When Emmy Jamieson leaves her life behind and moves to La Cour des Roses, a gorgeous guesthouse amidst vineyards in France, everything is resting on her success as the new guesthouse manager.
Looming in the calendar is the biggest booking ever, when the entire eccentric, demanding Thomson family will descend for a golden wedding anniversary. With airbeds on the floor and caravans in the garden, La Cour des Roses will be bursting at the seams.
Emmy knows she’s up to the challenge, especially with the support of the gorgeous Alain, the half-French, half-English, caramel-eyed accountant. But she hadn’t counted on a naked, sleepwalking travel blogger, or the return of owner Rupert’s venomous ex-wife Gloria.
Gloria has a few things to say about Emmy’s new role, Rupert’s finances, and the unsuspecting Alain, which send everybody reeling. Just when Emmy can see a future for herself of endless sunshine, true love and laughter, are her dreams about to be ripped at the seams?
My eagerly anticipated return to La Cour des Roses to catch up with Rupert and Emmy was thankfully all I had hoped it would be. Having enjoyed the first book (review here) so much, there is always a niggling fear that the next might disappoint, but if anything I enjoyed this more. I suspect this is largely due to having already fallen in love with the location and the characters. Something which is very easy to do.
This story picks up pretty much from where it was left, so none of that 6 months later stuff to avoid tying up loose ends and filling in the gaps. When we return to the guesthouse it’s like visiting old friends. Emmy and Rupert are still struggling to find their feet in working together to get things on an even keel. The spectres of Nathan and Gloria still lurk in the background and the colourful cast of local friends are always on hand to offer support and in the case of Alain quite a bit more.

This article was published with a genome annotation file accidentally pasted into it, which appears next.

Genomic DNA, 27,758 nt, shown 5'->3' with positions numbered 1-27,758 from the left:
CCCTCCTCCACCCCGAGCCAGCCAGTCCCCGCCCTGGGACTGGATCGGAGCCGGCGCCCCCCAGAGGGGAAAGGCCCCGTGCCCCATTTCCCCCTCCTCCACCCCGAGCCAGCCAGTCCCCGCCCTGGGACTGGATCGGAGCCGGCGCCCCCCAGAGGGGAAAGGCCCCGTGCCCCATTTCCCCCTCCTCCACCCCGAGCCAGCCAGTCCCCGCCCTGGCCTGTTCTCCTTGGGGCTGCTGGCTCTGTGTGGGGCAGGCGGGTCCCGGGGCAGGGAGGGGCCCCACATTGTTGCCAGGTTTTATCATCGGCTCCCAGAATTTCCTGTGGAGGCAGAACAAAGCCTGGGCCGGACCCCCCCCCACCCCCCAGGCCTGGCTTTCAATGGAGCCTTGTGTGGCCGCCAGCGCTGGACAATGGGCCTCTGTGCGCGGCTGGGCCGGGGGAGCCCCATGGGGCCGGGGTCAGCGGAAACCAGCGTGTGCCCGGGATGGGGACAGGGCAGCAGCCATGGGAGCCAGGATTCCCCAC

What I love about this series is the effortless way that Helen writes, I’m instantly hooked and want to know what happens next, and in this instalment there is plenty of drama to keep you reading. From disastrous house guests, to large suprise bookings, illnesses and misunderstandings. Drama and crises mixed with an underlying warmth and humour that balances everything perfectly.
Of course for anyone who read The Little French Guesthouse the big question is what happens with Alain. Well I’m not spoiling that story but will say we do get to see (if only) a lot more of him and can appreciate all his qualities. We also get to know all lot more about some of the minor characters we’ve met before, and I suspect that some will also feature quite heavily in book 3 (which I am wanting to read now – but I guess all good things come to those who wait). The French countryside as ever, also has a starring role and this time round we get to visit a few chateaux and linger once again in the cafes and markets, wishing we were there as well.
I cannot recommend this book highly enough, it does exactly what it says on the cover – makes you feel good and smile. The only thing I would say is, if you haven’t read the first book, please do yourself a favour and read that first. While this could be a standalone, you’d be missing out on a great opportunity to spend longer at La Cour des Roses.
I received a copy via NetGalley in return for an honest review